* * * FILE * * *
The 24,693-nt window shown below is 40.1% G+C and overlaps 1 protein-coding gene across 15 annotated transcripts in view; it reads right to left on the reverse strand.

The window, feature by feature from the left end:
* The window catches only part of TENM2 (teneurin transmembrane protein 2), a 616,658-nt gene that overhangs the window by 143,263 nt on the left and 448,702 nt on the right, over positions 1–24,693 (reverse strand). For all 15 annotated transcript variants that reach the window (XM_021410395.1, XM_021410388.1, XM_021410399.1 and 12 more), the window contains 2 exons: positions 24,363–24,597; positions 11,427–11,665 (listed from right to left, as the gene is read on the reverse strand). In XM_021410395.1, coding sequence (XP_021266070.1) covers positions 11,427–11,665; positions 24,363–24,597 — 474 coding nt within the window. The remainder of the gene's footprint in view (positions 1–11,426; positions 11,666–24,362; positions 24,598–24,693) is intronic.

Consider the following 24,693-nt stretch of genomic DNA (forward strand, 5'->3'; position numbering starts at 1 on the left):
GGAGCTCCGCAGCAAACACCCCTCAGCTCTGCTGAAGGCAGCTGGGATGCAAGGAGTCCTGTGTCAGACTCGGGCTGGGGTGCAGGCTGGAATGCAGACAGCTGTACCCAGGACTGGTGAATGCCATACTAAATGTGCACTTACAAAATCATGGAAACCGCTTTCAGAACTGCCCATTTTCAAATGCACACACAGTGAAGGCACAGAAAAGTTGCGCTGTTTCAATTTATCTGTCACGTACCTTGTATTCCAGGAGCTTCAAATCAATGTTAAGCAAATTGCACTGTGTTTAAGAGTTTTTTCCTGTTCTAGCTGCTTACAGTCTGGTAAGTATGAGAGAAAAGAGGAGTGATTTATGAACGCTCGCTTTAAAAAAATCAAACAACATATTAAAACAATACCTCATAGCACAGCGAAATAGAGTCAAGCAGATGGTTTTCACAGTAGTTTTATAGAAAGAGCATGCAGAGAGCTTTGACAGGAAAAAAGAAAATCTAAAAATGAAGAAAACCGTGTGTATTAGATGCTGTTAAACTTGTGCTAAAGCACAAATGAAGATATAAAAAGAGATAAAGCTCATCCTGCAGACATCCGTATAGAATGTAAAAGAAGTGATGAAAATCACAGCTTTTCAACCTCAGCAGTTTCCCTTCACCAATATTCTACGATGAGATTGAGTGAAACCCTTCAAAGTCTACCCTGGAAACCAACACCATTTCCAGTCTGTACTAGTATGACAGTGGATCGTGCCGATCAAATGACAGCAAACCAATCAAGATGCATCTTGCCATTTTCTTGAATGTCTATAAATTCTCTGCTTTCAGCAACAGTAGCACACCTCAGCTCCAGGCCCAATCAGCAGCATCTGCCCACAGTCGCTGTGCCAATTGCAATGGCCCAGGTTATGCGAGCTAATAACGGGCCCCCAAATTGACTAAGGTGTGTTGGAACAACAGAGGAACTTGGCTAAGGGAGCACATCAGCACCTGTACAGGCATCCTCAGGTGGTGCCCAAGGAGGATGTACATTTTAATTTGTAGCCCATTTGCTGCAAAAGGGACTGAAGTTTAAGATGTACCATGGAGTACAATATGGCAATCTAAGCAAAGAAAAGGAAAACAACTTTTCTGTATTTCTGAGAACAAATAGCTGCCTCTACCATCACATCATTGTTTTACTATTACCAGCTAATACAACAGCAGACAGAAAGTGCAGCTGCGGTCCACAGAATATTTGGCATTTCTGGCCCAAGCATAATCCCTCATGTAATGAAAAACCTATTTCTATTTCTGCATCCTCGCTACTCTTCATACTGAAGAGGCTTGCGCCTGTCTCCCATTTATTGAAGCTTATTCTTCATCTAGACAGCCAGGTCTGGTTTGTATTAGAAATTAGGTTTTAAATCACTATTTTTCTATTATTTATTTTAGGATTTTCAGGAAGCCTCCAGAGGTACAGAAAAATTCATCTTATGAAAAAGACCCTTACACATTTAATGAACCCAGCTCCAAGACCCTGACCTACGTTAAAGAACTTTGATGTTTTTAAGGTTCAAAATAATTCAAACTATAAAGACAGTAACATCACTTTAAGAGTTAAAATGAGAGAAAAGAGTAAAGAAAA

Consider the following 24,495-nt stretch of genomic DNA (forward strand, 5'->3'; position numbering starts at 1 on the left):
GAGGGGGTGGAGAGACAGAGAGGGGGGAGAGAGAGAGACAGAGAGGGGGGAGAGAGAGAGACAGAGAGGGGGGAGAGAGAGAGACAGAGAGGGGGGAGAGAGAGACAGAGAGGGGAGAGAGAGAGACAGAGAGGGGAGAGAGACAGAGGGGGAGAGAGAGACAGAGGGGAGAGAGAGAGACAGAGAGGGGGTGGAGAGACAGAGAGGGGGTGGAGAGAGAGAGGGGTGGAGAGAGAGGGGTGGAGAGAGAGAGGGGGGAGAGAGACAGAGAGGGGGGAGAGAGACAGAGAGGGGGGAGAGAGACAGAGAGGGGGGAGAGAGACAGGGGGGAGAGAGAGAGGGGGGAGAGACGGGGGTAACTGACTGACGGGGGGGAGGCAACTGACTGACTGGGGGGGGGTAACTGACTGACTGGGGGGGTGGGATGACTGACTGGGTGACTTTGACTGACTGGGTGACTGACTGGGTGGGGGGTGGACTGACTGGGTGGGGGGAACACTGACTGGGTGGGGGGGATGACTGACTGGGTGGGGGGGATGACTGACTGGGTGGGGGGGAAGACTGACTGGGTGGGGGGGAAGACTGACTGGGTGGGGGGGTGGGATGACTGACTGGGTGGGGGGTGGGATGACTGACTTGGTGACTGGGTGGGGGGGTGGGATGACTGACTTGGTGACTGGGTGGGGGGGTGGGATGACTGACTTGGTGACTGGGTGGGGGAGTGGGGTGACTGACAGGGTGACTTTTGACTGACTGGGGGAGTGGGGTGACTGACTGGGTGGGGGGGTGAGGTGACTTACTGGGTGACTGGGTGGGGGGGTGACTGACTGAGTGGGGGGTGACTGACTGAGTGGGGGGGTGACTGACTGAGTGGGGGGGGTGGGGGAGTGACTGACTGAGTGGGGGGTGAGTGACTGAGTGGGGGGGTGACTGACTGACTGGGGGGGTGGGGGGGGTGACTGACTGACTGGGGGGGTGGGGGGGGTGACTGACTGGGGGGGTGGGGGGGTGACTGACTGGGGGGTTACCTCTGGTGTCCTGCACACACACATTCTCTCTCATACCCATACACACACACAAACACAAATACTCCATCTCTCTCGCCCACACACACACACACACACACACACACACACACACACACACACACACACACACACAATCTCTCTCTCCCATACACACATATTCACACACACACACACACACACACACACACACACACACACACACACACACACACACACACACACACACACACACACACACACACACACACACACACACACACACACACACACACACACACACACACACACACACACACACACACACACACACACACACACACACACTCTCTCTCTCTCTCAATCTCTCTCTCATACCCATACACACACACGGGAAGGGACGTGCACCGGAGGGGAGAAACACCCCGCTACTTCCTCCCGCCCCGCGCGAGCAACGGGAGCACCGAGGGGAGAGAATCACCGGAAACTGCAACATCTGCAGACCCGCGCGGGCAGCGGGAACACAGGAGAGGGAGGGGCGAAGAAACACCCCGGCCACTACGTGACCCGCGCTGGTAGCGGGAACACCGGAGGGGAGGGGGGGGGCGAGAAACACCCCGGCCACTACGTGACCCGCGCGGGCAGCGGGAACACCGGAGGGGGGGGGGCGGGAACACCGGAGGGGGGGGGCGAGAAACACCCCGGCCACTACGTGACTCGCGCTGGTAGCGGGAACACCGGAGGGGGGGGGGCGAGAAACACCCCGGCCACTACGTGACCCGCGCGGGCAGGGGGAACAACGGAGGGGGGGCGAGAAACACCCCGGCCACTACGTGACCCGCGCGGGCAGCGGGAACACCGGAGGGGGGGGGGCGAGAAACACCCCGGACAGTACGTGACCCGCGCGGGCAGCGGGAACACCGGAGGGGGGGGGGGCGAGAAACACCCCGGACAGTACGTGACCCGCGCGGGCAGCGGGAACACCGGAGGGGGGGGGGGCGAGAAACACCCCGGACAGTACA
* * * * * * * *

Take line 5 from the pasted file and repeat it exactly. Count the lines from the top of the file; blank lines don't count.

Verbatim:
GGAGCTCCGCAGCAAACACCCCTCAGCTCTGCTGAAGGCAGCTGGGATGCAAGGAGTCCTGTGTCAGACTCGGGCTGGGGTGCAGGCTGGAATGCAGACAGCTGTACCCAGGACTGGTGAATGCCATACTAAATGTGCACTTACAAAATCATGGAAACCGCTTTCAGAACTGCCCATTTTCAAATGCACACACAGTGAAGGCACAGAAAAGTTGCGCTGTTTCAATTTATCTGTCACGTACCTTGTATTCCAGGAGCTTCAAATCAATGTTAAGCAAATTGCACTGTGTTTAAGAGTTTTTTCCTGTTCTAGCTGCTTACAGTCTGGTAAGTATGAGAGAAAAGAGGAGTGATTTATGAACGCTCGCTTTAAAAAAATCAAACAACATATTAAAACAATACCTCATAGCACAGCGAAATAGAGTCAAGCAGATGGTTTTCACAGTAGTTTTATAGAAAGAGCATGCAGAGAGCTTTGACAGGAAAAAAGAAAATCTAAAAATGAAGAAAACCGTGTGTATTAGATGCTGTTAAACTTGTGCTAAAGCACAAATGAAGATATAAAAAGAGATAAAGCTCATCCTGCAGACATCCGTATAGAATGTAAAAGAAGTGATGAAAATCACAGCTTTTCAACCTCAGCAGTTTCCCTTCACCAATATTCTACGATGAGATTGAGTGAAACCCTTCAAAGTCTACCCTGGAAACCAACACCATTTCCAGTCTGTACTAGTATGACAGTGGATCGTGCCGATCAAATGACAGCAAACCAATCAAGATGCATCTTGCCATTTTCTTGAATGTCTATAAATTCTCTGCTTTCAGCAACAGTAGCACACCTCAGCTCCAGGCCCAATCAGCAGCATCTGCCCACAGTCGCTGTGCCAATTGCAATGGCCCAGGTTATGCGAGCTAATAACGGGCCCCCAAATTGACTAAGGTGTGTTGGAACAACAGAGGAACTTGGCTAAGGGAGCACATCAGCACCTGTACAGGCATCCTCAGGTGGTGCCCAAGGAGGATGTACATTTTAATTTGTAGCCCATTTGCTGCAAAAGGGACTGAAGTTTAAGATGTACCATGGAGTACAATATGGCAATCTAAGCAAAGAAAAGGAAAACAACTTTTCTGTATTTCTGAGAACAAATAGCTGCCTCTACCATCACATCATTGTTTTACTATTACCAGCTAATACAACAGCAGACAGAAAGTGCAGCTGCGGTCCACAGAATATTTGGCATTTCTGGCCCAAGCATAATCCCTCATGTAATGAAAAACCTATTTCTATTTCTGCATCCTCGCTACTCTTCATACTGAAGAGGCTTGCGCCTGTCTCCCATTTATTGAAGCTTATTCTTCATCTAGACAGCCAGGTCTGGTTTGTATTAGAAATTAGGTTTTAAATCACTATTTTTCTATTATTTATTTTAGGATTTTCAGGAAGCCTCCAGAGGTACAGAAAAATTCATCTTATGAAAAAGACCCTTACACATTTAATGAACCCAGCTCCAAGACCCTGACCTACGTTAAAGAACTTTGATGTTTTTAAGGTTCAAAATAATTCAAACTATAAAGACAGTAACATCACTTTAAGAGTTAAAATGAGAGAAAAGAGTAAAGAAAA